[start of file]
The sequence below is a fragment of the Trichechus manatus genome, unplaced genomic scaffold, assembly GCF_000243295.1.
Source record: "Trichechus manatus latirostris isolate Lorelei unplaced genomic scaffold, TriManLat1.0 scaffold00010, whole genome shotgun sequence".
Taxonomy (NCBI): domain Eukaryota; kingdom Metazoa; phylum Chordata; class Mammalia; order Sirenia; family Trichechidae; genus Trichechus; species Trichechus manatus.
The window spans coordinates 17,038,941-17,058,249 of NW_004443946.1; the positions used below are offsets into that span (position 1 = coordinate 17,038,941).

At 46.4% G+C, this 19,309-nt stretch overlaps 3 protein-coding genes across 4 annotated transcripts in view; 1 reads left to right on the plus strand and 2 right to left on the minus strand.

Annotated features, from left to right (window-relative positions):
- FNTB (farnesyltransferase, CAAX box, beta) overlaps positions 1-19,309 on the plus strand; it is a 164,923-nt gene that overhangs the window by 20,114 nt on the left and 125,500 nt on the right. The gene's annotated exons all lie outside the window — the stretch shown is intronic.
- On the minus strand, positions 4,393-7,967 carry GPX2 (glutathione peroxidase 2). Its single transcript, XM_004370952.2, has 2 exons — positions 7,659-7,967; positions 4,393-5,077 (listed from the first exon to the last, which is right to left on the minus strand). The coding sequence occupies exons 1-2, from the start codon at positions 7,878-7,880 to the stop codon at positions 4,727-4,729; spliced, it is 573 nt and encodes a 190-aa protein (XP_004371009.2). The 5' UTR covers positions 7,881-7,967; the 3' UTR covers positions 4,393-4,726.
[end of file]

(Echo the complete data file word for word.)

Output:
The sequence below is a fragment of the Trichechus manatus genome, unplaced genomic scaffold, assembly GCF_000243295.1.
Source record: "Trichechus manatus latirostris isolate Lorelei unplaced genomic scaffold, TriManLat1.0 scaffold00010, whole genome shotgun sequence".
Taxonomy (NCBI): domain Eukaryota; kingdom Metazoa; phylum Chordata; class Mammalia; order Sirenia; family Trichechidae; genus Trichechus; species Trichechus manatus.
The window spans coordinates 17,038,941-17,058,249 of NW_004443946.1; the positions used below are offsets into that span (position 1 = coordinate 17,038,941).

At 46.4% G+C, this 19,309-nt stretch overlaps 3 protein-coding genes across 4 annotated transcripts in view; 1 reads left to right on the plus strand and 2 right to left on the minus strand.

Annotated features, from left to right (window-relative positions):
- FNTB (farnesyltransferase, CAAX box, beta) overlaps positions 1-19,309 on the plus strand; it is a 164,923-nt gene that overhangs the window by 20,114 nt on the left and 125,500 nt on the right. The gene's annotated exons all lie outside the window — the stretch shown is intronic.
- On the minus strand, positions 4,393-7,967 carry GPX2 (glutathione peroxidase 2). Its single transcript, XM_004370952.2, has 2 exons — positions 7,659-7,967; positions 4,393-5,077 (listed from the first exon to the last, which is right to left on the minus strand). The coding sequence occupies exons 1-2, from the start codon at positions 7,878-7,880 to the stop codon at positions 4,727-4,729; spliced, it is 573 nt and encodes a 190-aa protein (XP_004371009.2). The 5' UTR covers positions 7,881-7,967; the 3' UTR covers positions 4,393-4,726.